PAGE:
The PlayStation VR2 Will Be Available In Early 2023, Sony Confirms

Sony finally discloses the PlayStation VR2 kit’s launch window with an inconspicuous Instagram post, and it’s coming soon. Fans of Sony’s PlayStation VR headset have been anticipating the PS VR2, the company’s successor to the first gadget, for quite some time.

Despite the fact that there has been relatively little information about its arrival. The device was first announced a while ago, and those who had the opportunity to use the original are eager to try the new headset as well.

This waiting game, thankfully, has an end date in sight, as the business has now shared some actual facts regarding the device. Sony’s Instagram account has shared an official PS VR2 launch window announcement, stating that the headset will be available in early 2023.

The listing is similar to Sony’s prior Helper Mode patent in that it adds an added layer of engagement to a virtual experience that already has a lot of features.

According to the official listing, this patent would keep track of what the player (or, presumably, their in-game character) is looking at and utilize that data to curate and filter specific side quests, interactions, and other available content.

According to Sony, this capability may even be used to impact a player’s in-game morality stat, allowing the AI to customize the experience and tweak it in real-time based on the player’s actions.

One of Sony’s prior patents mentioned a novel technique to personalize player interaction in games, and the latest listing had several similarities with that patent. Sony appears to be particularly interested in side quests and supplementary content.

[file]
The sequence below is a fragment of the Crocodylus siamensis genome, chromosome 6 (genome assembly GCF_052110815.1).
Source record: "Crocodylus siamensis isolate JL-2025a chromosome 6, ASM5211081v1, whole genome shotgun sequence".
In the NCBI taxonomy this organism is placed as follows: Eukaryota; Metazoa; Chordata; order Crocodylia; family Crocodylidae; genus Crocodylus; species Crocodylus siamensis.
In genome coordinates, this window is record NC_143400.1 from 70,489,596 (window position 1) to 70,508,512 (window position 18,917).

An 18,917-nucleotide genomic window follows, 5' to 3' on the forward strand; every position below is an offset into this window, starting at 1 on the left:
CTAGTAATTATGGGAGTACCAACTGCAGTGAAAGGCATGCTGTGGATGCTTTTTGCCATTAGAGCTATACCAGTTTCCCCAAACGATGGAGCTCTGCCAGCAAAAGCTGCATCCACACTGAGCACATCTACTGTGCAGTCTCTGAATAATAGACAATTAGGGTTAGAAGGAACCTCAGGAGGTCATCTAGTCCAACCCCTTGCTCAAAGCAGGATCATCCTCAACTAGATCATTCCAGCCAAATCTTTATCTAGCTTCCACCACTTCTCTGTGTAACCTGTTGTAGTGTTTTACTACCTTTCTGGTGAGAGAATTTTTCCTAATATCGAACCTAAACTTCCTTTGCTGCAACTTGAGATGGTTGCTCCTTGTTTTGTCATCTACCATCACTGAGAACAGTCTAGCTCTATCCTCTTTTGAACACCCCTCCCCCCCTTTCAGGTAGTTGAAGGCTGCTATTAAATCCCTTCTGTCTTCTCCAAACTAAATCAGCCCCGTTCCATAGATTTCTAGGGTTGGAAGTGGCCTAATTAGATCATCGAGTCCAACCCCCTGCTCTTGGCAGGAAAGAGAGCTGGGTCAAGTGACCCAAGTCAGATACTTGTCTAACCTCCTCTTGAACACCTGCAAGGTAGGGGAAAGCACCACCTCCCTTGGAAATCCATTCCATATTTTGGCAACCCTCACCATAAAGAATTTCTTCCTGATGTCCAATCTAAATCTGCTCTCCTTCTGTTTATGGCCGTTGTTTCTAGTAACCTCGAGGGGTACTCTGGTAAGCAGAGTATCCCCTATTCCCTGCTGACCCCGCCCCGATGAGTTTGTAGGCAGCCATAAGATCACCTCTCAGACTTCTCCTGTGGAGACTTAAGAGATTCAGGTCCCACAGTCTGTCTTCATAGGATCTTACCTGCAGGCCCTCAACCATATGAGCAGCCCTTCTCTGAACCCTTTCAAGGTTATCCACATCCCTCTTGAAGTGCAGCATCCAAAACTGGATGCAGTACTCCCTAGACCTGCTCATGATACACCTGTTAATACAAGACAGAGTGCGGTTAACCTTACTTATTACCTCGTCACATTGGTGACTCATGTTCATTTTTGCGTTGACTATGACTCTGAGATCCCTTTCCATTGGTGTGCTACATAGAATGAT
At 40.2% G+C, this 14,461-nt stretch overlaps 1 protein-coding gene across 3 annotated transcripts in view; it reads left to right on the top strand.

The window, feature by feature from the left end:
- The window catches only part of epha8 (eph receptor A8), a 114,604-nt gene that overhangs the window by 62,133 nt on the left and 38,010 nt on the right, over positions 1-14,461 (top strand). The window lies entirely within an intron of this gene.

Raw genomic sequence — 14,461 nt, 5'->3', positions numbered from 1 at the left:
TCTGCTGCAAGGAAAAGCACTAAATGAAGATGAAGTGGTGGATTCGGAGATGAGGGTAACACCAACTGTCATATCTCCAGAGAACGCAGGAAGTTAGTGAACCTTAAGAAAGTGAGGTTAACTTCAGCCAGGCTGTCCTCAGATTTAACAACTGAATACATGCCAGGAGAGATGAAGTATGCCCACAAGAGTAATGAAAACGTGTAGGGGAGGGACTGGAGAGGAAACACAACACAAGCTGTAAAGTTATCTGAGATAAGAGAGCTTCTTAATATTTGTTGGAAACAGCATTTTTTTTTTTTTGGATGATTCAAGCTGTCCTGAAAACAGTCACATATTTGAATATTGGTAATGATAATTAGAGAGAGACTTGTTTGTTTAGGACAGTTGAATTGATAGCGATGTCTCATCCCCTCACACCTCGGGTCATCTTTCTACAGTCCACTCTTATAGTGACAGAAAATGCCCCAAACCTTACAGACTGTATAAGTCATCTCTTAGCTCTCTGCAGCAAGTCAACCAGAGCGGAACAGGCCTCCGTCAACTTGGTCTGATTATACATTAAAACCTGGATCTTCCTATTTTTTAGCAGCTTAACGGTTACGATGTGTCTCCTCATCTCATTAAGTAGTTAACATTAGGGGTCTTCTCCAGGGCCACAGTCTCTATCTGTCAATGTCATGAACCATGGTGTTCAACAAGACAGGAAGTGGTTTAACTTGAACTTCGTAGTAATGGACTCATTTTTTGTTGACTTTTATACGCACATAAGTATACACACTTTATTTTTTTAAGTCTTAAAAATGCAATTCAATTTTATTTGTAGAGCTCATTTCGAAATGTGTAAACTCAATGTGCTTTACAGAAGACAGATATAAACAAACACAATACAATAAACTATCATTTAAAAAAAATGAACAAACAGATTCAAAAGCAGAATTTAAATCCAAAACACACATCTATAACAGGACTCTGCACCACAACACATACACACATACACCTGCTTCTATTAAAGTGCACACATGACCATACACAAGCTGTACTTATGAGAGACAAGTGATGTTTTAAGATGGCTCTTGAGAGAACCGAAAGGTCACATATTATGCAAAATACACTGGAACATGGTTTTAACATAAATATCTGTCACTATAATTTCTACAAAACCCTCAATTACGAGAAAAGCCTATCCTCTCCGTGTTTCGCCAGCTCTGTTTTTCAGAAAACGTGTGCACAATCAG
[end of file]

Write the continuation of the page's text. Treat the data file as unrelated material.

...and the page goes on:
If all of these patents are granted, which could happen or not, PlayStation games could include specialized in-game AI that can detect the player’s interests, develop optional content on the fly, and then curate it based on their behavior.

Of course, Sony isn’t the only corporation that appears to be planning ahead for patent filings. Activision recently filed a patent for a game-generating algorithm that would scan movies that users were watching and then seek to build an interactive side experience that they could engage with on the side.

This feature, too, appears doubtful given the current state of available technology, although it is possible that Activision will use it in the long run.

Sony’s patents appear to be pursuing a similar strategy lately. Sony’s spoiler-blocking patent, for example, may be implemented in the near future, but it’s always worth noting that nothing may come of it.

In the end, each of these patents will require time and money to bring to completion, if they are even practically conceivable, but merely submitting them for a license isn’t a problem for corporations like Sony and Activision.